Today’s Editorial for March 10: So what if people disagree?

As we have commented before,
Premier McKeeva Bush has found himself in a position where difficult decisions
must be made.  Leading the Cayman Islands
through what are some of the most challenging times in its history cannot be

Mr. Bush has outlined what he
believes needs to be done for Cayman to get through these tough times and to
have a prosperous future.

The problem is many people disagree
with his solutions.  We say: so what?

The United Democratic Party
impressively won an election not even 10 months ago and the party elected Mr.
Bush as the leader of the government. 
What we need him to do now is to lead, even if some people don’t agree
with him.

To back away from selling the
Government Administration Building simply because the People’s Progressive
Movement caused a “ruckus” doesn’t make sense, especially if the consequences
of not selling the building are as dire as Mr. Bush suggests. 

As the opposition party, the PPM’s
role is to cause a ruckus and if that ruckus includes marching, so be it.  We believe an active opposition is good for a
democracy.  But that doesn’t mean the
government should back away from what it believes it should do.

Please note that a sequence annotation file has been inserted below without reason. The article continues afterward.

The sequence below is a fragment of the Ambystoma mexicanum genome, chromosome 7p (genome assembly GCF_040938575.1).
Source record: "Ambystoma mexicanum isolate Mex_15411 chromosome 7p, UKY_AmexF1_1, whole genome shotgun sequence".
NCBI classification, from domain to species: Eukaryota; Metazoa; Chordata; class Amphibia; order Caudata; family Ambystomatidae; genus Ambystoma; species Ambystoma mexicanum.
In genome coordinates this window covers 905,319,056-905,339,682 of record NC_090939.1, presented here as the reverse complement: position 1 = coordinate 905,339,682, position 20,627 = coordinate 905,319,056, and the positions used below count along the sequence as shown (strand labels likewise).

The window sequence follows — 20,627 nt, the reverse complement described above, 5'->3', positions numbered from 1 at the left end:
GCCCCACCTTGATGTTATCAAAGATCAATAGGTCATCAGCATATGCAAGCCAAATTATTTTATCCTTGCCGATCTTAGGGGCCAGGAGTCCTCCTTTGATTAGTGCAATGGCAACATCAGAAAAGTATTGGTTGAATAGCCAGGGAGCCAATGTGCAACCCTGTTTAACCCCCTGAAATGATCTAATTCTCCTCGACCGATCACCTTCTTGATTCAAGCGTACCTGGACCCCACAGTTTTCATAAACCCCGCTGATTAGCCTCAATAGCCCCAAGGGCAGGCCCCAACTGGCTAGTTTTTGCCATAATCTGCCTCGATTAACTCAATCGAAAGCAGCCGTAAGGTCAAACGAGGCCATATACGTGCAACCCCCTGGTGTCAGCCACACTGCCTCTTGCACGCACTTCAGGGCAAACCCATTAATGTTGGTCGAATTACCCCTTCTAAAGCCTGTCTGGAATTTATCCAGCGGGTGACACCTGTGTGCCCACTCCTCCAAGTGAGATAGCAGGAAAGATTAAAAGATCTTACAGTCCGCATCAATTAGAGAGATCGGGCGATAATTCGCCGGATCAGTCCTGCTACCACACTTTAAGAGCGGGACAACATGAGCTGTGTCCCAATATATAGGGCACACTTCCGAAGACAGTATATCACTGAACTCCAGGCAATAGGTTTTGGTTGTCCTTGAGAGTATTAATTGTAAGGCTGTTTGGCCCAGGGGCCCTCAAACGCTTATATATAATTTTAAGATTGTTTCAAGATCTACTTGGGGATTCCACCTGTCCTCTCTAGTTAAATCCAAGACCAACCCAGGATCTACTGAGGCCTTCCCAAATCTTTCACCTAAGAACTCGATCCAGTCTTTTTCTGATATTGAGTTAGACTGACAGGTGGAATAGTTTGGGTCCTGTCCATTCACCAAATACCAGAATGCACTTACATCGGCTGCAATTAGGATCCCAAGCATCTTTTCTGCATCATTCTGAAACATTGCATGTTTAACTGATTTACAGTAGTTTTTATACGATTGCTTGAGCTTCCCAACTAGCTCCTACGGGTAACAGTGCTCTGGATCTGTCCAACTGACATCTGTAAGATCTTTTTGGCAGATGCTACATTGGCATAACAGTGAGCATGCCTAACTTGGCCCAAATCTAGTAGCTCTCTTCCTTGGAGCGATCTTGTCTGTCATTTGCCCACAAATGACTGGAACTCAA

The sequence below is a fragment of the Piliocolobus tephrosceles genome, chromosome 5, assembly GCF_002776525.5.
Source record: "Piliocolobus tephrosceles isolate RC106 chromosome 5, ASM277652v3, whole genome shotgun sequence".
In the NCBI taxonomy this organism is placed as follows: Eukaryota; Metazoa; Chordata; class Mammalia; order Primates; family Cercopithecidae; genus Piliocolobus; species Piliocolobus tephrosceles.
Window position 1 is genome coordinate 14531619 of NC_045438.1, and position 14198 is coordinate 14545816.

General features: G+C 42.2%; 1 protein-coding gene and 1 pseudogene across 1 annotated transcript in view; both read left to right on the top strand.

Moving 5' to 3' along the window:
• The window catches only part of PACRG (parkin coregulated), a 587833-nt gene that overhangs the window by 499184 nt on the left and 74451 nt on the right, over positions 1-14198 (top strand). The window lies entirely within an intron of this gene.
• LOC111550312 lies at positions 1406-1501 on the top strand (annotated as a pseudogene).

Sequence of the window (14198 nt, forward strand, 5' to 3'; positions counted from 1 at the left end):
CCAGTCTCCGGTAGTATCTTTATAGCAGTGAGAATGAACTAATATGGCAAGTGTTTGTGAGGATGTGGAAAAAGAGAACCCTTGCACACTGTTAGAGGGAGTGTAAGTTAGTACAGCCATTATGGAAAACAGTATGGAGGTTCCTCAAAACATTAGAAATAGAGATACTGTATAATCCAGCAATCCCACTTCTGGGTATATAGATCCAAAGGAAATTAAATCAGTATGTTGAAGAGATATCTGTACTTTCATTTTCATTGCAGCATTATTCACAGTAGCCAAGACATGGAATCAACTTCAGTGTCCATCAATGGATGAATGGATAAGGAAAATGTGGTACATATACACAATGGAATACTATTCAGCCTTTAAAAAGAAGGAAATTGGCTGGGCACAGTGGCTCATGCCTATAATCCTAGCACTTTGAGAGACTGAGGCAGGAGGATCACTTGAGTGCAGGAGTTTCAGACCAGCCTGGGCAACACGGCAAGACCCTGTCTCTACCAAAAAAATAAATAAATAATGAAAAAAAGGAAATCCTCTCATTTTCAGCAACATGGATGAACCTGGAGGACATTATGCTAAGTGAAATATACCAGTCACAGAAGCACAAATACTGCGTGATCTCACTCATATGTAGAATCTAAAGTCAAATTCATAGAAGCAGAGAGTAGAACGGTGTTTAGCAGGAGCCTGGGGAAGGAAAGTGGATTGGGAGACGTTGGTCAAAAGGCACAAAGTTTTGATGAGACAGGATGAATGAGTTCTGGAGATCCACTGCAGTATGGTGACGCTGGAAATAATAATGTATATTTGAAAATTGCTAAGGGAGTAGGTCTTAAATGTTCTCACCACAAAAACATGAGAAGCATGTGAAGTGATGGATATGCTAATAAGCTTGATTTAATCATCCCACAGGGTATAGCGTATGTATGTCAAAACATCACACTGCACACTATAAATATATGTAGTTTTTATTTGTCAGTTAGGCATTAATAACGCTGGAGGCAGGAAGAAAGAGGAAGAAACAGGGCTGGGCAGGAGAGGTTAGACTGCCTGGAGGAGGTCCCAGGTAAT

The same goes with the cuts in public
servants’ pay and pensions.  Obviously, civil
servants aren’t going to like the idea of earning less money and will resist
it.  So why ask them if they will accept
it voluntarily because their answer is predictably ‘no’.

Most people are coming to the
realisation that something has to change in the Cayman government’s business
model.  If the government believes direct
taxation isn’t the answer – and we have to agree with that analysis
particularly when it comes to payroll taxed – then the only thing left to do is
make substantial cuts in the public service.

Ultimately, we need the government
members to make the decisions that need to be made. They were elected to lead,
not to worry about being re-elected. If their decisions right Cayman’s flailing
ship and bring back prosperous times, then re-election shouldn’t be a problem.


  1. Why market Cayman as being the 5th largest financial center in the world, and one of the richest island in the Caribbean if we cannot afford to own our own Government Headquarter.. The Government has made it possible for many to have great financial success here, while being very fugal; but it should not be to the point of having to pay rent.. Looks like the tail wagging the dog.

  2. What a surprise. The Compass supports the government. Surely the key component of a great democracy is the freedom of the press? I fear the meaning of that word is lost in Cayman.
    It is not a democracy if the government can go above the law and break contracts with good, honest, hardworking people that were signed with confidence and it is not a democracy if the press and television news tell us simply to accept it because it is what the government wants without fairly reflecting the opposition of the people. If YOUR employers were ripping up YOUR contract before your eyes, would you be so generous with your support?

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